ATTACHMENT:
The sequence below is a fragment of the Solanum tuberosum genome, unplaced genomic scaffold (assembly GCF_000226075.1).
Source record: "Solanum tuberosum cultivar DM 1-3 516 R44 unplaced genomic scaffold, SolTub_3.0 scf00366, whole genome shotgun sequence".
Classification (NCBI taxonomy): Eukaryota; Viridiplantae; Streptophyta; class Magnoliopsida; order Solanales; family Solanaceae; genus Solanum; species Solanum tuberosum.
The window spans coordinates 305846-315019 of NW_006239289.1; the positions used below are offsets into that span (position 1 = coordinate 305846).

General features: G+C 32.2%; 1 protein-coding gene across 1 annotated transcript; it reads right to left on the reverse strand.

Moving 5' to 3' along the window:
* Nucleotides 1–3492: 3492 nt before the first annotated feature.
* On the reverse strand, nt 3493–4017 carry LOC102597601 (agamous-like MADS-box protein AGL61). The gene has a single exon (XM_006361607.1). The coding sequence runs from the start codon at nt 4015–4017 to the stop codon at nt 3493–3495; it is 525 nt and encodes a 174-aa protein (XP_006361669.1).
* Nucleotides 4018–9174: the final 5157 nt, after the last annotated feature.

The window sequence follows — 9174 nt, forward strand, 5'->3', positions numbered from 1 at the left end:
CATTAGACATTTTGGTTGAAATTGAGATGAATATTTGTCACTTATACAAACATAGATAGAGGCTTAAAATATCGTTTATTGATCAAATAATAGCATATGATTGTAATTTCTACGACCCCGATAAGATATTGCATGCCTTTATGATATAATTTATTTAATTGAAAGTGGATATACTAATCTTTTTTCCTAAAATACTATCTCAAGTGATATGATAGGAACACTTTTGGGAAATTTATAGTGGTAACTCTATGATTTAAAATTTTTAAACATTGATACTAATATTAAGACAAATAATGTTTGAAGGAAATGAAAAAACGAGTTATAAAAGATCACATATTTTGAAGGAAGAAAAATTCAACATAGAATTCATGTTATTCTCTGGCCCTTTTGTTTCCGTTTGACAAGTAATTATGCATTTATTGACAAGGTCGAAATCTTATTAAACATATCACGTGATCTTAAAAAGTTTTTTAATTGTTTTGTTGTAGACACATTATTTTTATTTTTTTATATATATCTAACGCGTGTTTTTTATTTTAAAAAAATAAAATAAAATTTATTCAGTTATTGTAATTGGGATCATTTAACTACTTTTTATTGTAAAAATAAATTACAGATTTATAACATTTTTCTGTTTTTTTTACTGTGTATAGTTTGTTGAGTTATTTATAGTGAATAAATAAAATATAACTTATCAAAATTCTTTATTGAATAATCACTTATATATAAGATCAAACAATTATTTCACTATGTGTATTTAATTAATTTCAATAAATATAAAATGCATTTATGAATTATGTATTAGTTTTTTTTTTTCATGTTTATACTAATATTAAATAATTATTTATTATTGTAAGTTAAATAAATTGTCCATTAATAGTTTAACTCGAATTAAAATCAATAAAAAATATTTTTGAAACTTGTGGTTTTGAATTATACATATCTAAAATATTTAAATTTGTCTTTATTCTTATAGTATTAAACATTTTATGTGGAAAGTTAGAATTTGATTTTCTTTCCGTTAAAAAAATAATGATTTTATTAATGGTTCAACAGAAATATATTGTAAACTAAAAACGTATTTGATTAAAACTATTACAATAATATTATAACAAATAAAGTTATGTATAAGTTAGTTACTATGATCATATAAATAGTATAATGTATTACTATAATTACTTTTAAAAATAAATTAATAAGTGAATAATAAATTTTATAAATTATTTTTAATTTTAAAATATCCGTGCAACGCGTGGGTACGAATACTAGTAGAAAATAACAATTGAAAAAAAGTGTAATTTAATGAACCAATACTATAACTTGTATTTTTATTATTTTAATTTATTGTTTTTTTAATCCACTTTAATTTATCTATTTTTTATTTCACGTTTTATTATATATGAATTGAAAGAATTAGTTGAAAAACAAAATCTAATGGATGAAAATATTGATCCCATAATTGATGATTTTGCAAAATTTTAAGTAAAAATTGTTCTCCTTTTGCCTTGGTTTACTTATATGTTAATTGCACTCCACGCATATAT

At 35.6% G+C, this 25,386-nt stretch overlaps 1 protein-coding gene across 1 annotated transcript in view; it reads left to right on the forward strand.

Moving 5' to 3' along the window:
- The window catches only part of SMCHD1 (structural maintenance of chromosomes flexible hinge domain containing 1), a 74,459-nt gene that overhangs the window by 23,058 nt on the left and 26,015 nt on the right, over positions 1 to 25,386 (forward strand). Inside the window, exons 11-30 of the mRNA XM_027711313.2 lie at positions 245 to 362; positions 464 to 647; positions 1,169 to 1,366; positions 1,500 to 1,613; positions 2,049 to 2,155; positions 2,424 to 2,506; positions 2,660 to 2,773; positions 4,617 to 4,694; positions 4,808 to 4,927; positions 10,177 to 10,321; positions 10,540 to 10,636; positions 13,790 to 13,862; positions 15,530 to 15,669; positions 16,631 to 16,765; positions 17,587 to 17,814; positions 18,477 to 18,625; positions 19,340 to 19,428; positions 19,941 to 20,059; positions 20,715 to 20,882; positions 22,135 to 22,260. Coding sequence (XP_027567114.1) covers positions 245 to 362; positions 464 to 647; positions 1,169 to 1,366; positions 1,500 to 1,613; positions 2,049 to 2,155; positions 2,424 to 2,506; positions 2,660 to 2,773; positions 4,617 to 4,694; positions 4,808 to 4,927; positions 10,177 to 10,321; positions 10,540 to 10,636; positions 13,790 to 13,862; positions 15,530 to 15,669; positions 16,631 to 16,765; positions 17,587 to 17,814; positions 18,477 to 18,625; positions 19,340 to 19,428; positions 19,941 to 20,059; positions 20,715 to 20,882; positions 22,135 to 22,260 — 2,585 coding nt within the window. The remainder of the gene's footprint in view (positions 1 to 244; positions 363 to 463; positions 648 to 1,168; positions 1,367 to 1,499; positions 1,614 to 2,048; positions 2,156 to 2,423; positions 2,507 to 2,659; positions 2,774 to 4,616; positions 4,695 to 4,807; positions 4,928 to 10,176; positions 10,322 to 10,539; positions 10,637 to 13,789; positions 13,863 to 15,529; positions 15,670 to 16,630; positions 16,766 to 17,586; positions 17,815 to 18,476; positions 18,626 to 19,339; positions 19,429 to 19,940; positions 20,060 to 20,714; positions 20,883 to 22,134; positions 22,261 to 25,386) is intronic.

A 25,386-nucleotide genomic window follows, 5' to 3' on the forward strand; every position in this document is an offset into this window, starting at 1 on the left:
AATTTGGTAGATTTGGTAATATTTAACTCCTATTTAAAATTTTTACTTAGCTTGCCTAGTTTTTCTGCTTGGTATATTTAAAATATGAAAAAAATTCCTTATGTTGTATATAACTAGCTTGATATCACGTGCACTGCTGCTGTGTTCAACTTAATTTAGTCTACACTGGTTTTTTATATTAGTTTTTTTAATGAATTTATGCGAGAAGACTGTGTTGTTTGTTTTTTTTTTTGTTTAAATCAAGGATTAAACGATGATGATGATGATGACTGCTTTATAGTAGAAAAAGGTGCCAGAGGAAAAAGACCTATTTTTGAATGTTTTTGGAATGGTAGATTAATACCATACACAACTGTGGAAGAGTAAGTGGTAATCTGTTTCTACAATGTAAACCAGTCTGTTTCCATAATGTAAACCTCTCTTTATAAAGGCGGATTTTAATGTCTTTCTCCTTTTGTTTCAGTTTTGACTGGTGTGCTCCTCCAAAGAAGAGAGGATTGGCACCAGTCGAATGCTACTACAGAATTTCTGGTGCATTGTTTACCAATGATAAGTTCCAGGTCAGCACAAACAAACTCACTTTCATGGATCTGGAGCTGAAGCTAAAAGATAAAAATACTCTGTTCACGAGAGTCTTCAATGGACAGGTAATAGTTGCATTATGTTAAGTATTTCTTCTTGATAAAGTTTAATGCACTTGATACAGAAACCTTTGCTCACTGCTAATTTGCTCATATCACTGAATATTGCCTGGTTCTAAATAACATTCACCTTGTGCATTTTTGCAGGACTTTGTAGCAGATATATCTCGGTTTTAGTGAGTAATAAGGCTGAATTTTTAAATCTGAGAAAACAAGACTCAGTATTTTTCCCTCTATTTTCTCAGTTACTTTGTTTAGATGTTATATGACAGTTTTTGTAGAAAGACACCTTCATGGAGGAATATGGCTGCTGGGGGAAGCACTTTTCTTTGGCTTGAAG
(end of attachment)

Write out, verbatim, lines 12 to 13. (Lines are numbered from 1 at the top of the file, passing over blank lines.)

At 35.6% G+C, this 25,386-nt stretch overlaps 1 protein-coding gene across 1 annotated transcript in view; it reads left to right on the forward strand.

Moving 5' to 3' along the window: